How Delta and Bank of America justified dumping Shakespeare in the Park

Photo: JOAN MARCUS/AP via New York Daily News

The Public Theater had a cool idea: stage Shakespeare’s Julius Caesar in modern dress, with Caesar played by a Donald Trump impersonator. (Perhaps you recall that the play includes a bloody assassination.) Now Delta Air Lines and Bank of America have pulled their sponsorships, but their statements dance around their real justifications.

While liberals are calling Delta and Bank of America cowardly, I think they have a right to do what they did. When a sponsor endorses an arts charity, there’s an implicit set of boundaries on what the charity does. If, last year, the Public Theater had staged a production of Othello featuring a raging, impetuous Barack Obama impersonator, I imagine that its sponsors would have done the same thing.

The minefield comes in the justification. Criticize the production too much, and you piss off liberals. Maintain your support, and you alienate Trump supporters.

Delta bungled its statement on Twitter

There’s no official statement on Delta’s website. Strangely, the announcement appears on Twitter as a response to a complaint:

I wonder how carefully Delta has thought out this statement. The response took place 12 hours after the original tweet. If you visit Delta’s Twitter feed, you won’t see it, because it’s a reply. If you include replies, you still won’t see it, because of course the @Delta feed has hundreds of responses to people seeking customer service. Most people read Delta’s statement on the thousands of news articles about it, so why use such an obscure way to post it?

The statement as it stands is short but strange. Why should Delta’s position depend on “what your political stance may be”?

Here’s an how they could have written the statement honestly.

Delta has been proud to sponsor The Public’s Theater’s productions of Shakespeare in the Park. Its latest production of Julius Caesar, though, depicts the assassination of a venal figure who is clearly intended to represent President Trump. While our sponsorships don’t generally place limits on the artistic freedom of those we sponsor, this production crosses a line. We can’t in good conscience support a production that depicts the assassination of a living public figure. For this reason, we are withdrawing our sponsorship.

Bank of America also dances around the truth

Bank of America’s statement also appeared on Twitter, as a graphic. Here’s the post:

This statement does not appear on the Bank of America website and is not searchable, since it is a graphic. But since it’s a direct post and not a reply, at least it appears in the Twitter feed. And it’s more honest than the Delta statement — it quickly tells the story of what happened — “We sponsored this for 11 years, but they crossed a line.” My problem here is with these sentences:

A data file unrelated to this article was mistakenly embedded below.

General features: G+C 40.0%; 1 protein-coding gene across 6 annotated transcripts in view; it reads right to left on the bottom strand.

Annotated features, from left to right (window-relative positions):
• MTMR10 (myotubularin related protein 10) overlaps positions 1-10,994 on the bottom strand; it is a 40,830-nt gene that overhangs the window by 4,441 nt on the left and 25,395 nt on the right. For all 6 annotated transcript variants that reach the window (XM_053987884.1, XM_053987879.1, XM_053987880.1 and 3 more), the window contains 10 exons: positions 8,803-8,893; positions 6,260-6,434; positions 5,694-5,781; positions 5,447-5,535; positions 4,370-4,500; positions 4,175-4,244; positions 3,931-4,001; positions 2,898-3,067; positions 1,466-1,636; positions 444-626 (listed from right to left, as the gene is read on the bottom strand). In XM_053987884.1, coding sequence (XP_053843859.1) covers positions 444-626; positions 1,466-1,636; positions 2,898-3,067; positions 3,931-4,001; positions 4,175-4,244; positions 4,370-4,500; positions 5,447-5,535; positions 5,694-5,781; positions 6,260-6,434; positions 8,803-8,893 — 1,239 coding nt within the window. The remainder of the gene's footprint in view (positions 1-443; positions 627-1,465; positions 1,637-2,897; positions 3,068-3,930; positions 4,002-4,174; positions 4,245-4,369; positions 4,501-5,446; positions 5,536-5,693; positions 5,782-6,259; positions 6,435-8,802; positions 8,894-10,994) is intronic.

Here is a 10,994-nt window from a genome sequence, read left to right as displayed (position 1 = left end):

The Public Theater chose to present Julius Caesar in such a way that was intended to provoke and offend. Had this intention been made known to us, we would have decided not to sponsor it.

Provoking and offending is part of what theater does. Shakespeare certainly meant to provoke and offend with his plays. I doubt that Bank of America means to say that it will only support productions that are inoffensive and fail to be provocative. The problem is the nature of the provocation, which the company would rather not get into.

The passive sentence that follows hides a multitude of sins. Bank of America is not saying who should have told the company about The Public Theater’s intention. The implication is that a theater producer has a responsibility to tell sponsors if the production is provocative. That’s a pretty challenging position — one that most producers would reject — hiding behind a simple little passive sentence.

And finally, I can’t resist pointing out that this statement should have an “it” after the “that” — or it would be both grammatically correct and shorter without “such a” before “way.” Get a copy editor.

Sponsorship is now a minefield

Sponsorships and boycotts are now fraught, because there is no end to the potential consequence of decisions to support or advertise anywhere.

Ironically, both Delta’s and Bank of America’s Twitter feeds have graphics indicating their support of Pride Week. Now liberals can love them for supporting gay pride and boycott them for pulling their support of a theater production that depict’s Trump’s assassination. Conversely, Trump backers can praise them for this decision and boycott them for the Pride images. There’s no escape.

As far as supporting theater, I think that sponsors and producers should meet at the start of a season and describe the series of productions they plan. The sponsor can withdraw if they find the productions unworthy of their support. You certainly deserve to know what you’re sponsoring. And this would allow the producers to seek sponsorship from other sources that are more closely in line with their production philosophy.

One response to “How Delta and Bank of America justified dumping Shakespeare in the Park

  1. Did Bank of America’s contributions consist of getting seats for people who had never heard of the show and had no idea the tickets were in their names?

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